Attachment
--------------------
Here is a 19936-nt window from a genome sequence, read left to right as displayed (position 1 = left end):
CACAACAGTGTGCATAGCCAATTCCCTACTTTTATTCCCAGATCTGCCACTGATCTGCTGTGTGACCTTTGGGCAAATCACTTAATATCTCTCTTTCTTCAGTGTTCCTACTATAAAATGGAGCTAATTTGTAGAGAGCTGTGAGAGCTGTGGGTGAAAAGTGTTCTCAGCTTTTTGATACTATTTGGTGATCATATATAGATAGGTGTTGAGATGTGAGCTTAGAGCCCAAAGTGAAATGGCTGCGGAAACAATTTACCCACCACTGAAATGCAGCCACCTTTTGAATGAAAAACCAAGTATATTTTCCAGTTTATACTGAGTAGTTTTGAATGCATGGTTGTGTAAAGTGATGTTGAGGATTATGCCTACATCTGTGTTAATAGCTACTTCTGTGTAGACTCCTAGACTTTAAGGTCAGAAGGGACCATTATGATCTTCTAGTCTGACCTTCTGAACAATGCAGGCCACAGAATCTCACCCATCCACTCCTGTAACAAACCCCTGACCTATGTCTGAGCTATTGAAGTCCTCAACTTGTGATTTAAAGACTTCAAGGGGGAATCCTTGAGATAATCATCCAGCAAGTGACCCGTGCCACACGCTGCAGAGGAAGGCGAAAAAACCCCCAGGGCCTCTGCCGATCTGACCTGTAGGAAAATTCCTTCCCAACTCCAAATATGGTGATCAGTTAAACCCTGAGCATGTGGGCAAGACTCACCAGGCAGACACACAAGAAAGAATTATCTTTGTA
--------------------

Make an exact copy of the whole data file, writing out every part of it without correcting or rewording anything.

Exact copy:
Here is a 19936-nt window from a genome sequence, read left to right as displayed (position 1 = left end):
CACAACAGTGTGCATAGCCAATTCCCTACTTTTATTCCCAGATCTGCCACTGATCTGCTGTGTGACCTTTGGGCAAATCACTTAATATCTCTCTTTCTTCAGTGTTCCTACTATAAAATGGAGCTAATTTGTAGAGAGCTGTGAGAGCTGTGGGTGAAAAGTGTTCTCAGCTTTTTGATACTATTTGGTGATCATATATAGATAGGTGTTGAGATGTGAGCTTAGAGCCCAAAGTGAAATGGCTGCGGAAACAATTTACCCACCACTGAAATGCAGCCACCTTTTGAATGAAAAACCAAGTATATTTTCCAGTTTATACTGAGTAGTTTTGAATGCATGGTTGTGTAAAGTGATGTTGAGGATTATGCCTACATCTGTGTTAATAGCTACTTCTGTGTAGACTCCTAGACTTTAAGGTCAGAAGGGACCATTATGATCTTCTAGTCTGACCTTCTGAACAATGCAGGCCACAGAATCTCACCCATCCACTCCTGTAACAAACCCCTGACCTATGTCTGAGCTATTGAAGTCCTCAACTTGTGATTTAAAGACTTCAAGGGGGAATCCTTGAGATAATCATCCAGCAAGTGACCCGTGCCACACGCTGCAGAGGAAGGCGAAAAAACCCCCAGGGCCTCTGCCGATCTGACCTGTAGGAAAATTCCTTCCCAACTCCAAATATGGTGATCAGTTAAACCCTGAGCATGTGGGCAAGACTCACCAGGCAGACACACAAGAAAGAATTATCTTTGTA